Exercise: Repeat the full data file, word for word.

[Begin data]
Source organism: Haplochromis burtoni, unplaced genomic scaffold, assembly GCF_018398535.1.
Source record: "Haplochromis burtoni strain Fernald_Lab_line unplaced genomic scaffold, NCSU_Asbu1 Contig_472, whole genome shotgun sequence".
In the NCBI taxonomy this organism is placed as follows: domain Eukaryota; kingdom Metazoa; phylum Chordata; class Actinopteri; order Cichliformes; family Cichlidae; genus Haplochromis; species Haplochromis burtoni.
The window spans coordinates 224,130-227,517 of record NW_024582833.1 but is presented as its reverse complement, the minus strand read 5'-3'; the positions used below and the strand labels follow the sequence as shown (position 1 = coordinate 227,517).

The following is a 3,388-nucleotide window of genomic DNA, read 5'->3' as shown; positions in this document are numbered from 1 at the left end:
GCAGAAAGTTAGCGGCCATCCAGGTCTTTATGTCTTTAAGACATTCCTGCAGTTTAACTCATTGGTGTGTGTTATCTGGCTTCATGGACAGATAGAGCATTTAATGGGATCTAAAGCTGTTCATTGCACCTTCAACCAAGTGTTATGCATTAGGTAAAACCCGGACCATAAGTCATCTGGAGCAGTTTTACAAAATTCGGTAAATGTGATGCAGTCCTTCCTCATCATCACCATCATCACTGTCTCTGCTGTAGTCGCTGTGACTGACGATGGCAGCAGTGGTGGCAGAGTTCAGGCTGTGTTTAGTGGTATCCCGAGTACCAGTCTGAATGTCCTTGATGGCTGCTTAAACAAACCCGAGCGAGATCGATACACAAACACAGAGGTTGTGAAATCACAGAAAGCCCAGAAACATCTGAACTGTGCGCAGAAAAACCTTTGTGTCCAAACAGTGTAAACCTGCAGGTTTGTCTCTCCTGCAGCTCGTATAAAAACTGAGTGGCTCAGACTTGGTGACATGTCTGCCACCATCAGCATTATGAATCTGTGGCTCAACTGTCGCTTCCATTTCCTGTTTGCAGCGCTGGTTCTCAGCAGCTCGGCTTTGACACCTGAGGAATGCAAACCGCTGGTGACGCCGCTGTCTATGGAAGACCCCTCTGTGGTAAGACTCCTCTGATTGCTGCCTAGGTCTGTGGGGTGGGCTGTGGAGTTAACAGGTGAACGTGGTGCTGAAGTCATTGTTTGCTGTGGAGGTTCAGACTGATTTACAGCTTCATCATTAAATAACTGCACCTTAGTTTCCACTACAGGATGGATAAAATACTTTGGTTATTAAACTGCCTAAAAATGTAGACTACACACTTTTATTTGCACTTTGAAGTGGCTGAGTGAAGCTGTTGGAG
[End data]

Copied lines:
Source organism: Haplochromis burtoni, unplaced genomic scaffold, assembly GCF_018398535.1.
Source record: "Haplochromis burtoni strain Fernald_Lab_line unplaced genomic scaffold, NCSU_Asbu1 Contig_472, whole genome shotgun sequence".
In the NCBI taxonomy this organism is placed as follows: domain Eukaryota; kingdom Metazoa; phylum Chordata; class Actinopteri; order Cichliformes; family Cichlidae; genus Haplochromis; species Haplochromis burtoni.
The window spans coordinates 224,130-227,517 of record NW_024582833.1 but is presented as its reverse complement, the minus strand read 5'-3'; the positions used below and the strand labels follow the sequence as shown (position 1 = coordinate 227,517).

The following is a 3,388-nucleotide window of genomic DNA, read 5'->3' as shown; positions in this document are numbered from 1 at the left end:
GCAGAAAGTTAGCGGCCATCCAGGTCTTTATGTCTTTAAGACATTCCTGCAGTTTAACTCATTGGTGTGTGTTATCTGGCTTCATGGACAGATAGAGCATTTAATGGGATCTAAAGCTGTTCATTGCACCTTCAACCAAGTGTTATGCATTAGGTAAAACCCGGACCATAAGTCATCTGGAGCAGTTTTACAAAATTCGGTAAATGTGATGCAGTCCTTCCTCATCATCACCATCATCACTGTCTCTGCTGTAGTCGCTGTGACTGACGATGGCAGCAGTGGTGGCAGAGTTCAGGCTGTGTTTAGTGGTATCCCGAGTACCAGTCTGAATGTCCTTGATGGCTGCTTAAACAAACCCGAGCGAGATCGATACACAAACACAGAGGTTGTGAAATCACAGAAAGCCCAGAAACATCTGAACTGTGCGCAGAAAAACCTTTGTGTCCAAACAGTGTAAACCTGCAGGTTTGTCTCTCCTGCAGCTCGTATAAAAACTGAGTGGCTCAGACTTGGTGACATGTCTGCCACCATCAGCATTATGAATCTGTGGCTCAACTGTCGCTTCCATTTCCTGTTTGCAGCGCTGGTTCTCAGCAGCTCGGCTTTGACACCTGAGGAATGCAAACCGCTGGTGACGCCGCTGTCTATGGAAGACCCCTCTGTGGTAAGACTCCTCTGATTGCTGCCTAGGTCTGTGGGGTGGGCTGTGGAGTTAACAGGTGAACGTGGTGCTGAAGTCATTGTTTGCTGTGGAGGTTCAGACTGATTTACAGCTTCATCATTAAATAACTGCACCTTAGTTTCCACTACAGGATGGATAAAATACTTTGGTTATTAAACTGCCTAAAAATGTAGACTACACACTTTTATTTGCACTTTGAAGTGGCTGAGTGAAGCTGTTGGAG